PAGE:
Needless to say, this year's remainder of the season will NOT look like this -- a general view before Game 1 of the 2019 NBA Finals between the Golden State Warriors and the Toronto Raptors at Scotiabank Arena in Toronto, Canada. (2019 Getty Images)

Teams can declare a coach or other staffer “protected” as well. And as for a coach older than 65, for instance, if a team doesn’t list that person as protected, the league can refer the matter to a physician for further review -- and prevent that coach from being allowed on campus, if it’s in the best interests of health and safety.

Will there be ongoing COVID-19 testing?

Yes. As for how often people will be tested, the league said “regularly,” which is probably less often than daily, ESPN said.

If circumstances in Orlando change, daily testing is possible.

What if a player tests positive? What comes next?

He will be isolated and re-tested, just to confirm those results.

Once health officials know he’s truly positive for coronavirus, he will begin treatment and start a period of rest and recovery. It must last at least 14 days, according to the ESPN report.

The NBA seemed to consult with doctors in preparing these health documents and recommendations -- and those medical professionals are concerned about potential cardiovascular risks that come with having the virus, ESPN said. “Players will be restricted from exercise and will have to pass cardiac tests before a return to basketball is even considered,” the report reads.

How possible is it that the league shuts down again?

Or as ESPN asked the question: “How many people would have to test positive?”

That answer isn’t spelled out in the NBA’s documents, “but it is clear the league is preparing for positive tests.”

“On this subject, the document says only, ‘The occurrence of a small or otherwise expected number of COVID-19 cases will not require a decision to suspend or cancel the resumption’ of the season,” the ESPN report reads. “As to what constitutes a critical mass, that is left undefined.”

What do we know about the setup at Disney World?

We found these tidbits to be pretty interesting -- and very detailed:

  • When people arrive, they will have to self-isolate in their hotel rooms for up to 48 hours until they test negative for COVID-19 two times. This ensures no one “in the bubble” has the virus.
  • Players and staffers can’t go into each other’s rooms.
  • Through July 21, players can’t socialize with players staying at other hotels, in order to limit spread if there is an outbreak. (The athletes, by the way, are staying at The Gran Destino Tower at Coronado Springs, the Grand Floridian and the Yacht Club).
  • Each team will have its own chef and food room. Those will be available 24 hours a day.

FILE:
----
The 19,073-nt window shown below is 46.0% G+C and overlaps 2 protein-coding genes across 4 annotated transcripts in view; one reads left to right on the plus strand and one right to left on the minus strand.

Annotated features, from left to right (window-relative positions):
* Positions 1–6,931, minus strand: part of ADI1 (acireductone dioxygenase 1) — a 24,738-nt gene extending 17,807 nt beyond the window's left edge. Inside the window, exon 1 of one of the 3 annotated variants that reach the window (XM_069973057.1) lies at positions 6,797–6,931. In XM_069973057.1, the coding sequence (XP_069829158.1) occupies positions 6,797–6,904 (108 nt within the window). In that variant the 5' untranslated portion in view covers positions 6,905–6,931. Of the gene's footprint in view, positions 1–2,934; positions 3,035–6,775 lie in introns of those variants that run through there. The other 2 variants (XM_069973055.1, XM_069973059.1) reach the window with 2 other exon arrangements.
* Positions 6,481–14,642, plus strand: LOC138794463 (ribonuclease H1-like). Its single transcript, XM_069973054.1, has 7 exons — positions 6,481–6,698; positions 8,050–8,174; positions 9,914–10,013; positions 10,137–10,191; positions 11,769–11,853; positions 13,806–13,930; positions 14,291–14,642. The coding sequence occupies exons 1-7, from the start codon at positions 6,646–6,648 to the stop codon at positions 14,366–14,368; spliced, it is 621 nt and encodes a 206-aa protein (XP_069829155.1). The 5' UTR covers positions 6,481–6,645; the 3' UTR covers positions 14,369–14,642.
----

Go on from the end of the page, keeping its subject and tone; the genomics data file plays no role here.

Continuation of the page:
• Players can eat with other players if it happens outdoors.
  • “Eventually, teams can have meals at some restaurants on the Disney campus that will be closed down to accommodate them. They might also be able to order from select local restaurants.”
  • Everyone on campus -- and yes, some guests are permitted on campus -- will have to wear a Disney MagicBand unless playing basketball or otherwise exercising. MagicBands work as room keys and help with other medical screenings.
  • Team hotels will have players’ lounges complete with video games, card tables, pingpong and other activities to keep busy. There will be no doubles in pingpong for social distancing reasons and new packs of cards will be used for each session, ESPN said.
  • Pools, trails and golf courses will be open on the Disney campus.
A look at Walt Disney World Resort as it marks its 45th anniversary. (2016 Getty file photo/Disney Enterprises, Inc.)

Tell me more about these guests and what kind of rules they must follow.

Firstly, there will be no guests until after the first round of the playoffs -- but once that’s over, each of the eight teams will get 15 to 17 hotel rooms for player guests. Players will cover those room costs, ESPN said.

“To be allowed onto campus, guests will have to self-quarantine for a week, then quarantine and be tested at least every other day for three days in either the home market or outside of the NBA’s campus in Orlando. Anyone who tests positive during this period won’t be allowed to enter the NBA campus.”

Further testing will take place every four days on campus.

Can people leave campus once they’re all checked in?

Well, no one will be prevented from leaving. But it gets a little tricky.

If a person leaves campus without approval and wants to reenter, he or she will face at least 10 days in quarantine and have to undergo deep nasal testing, ESPN said.

Other tests on campus, for what it’s worth, will entail shallow nasal or shallow oral testing.

There are excused absences; for example, if there’s a family emergency. In that case, returning would require four days in quarantine as long as the person tested negative for COVID-19 each day he or she was outside the campus, according to the report.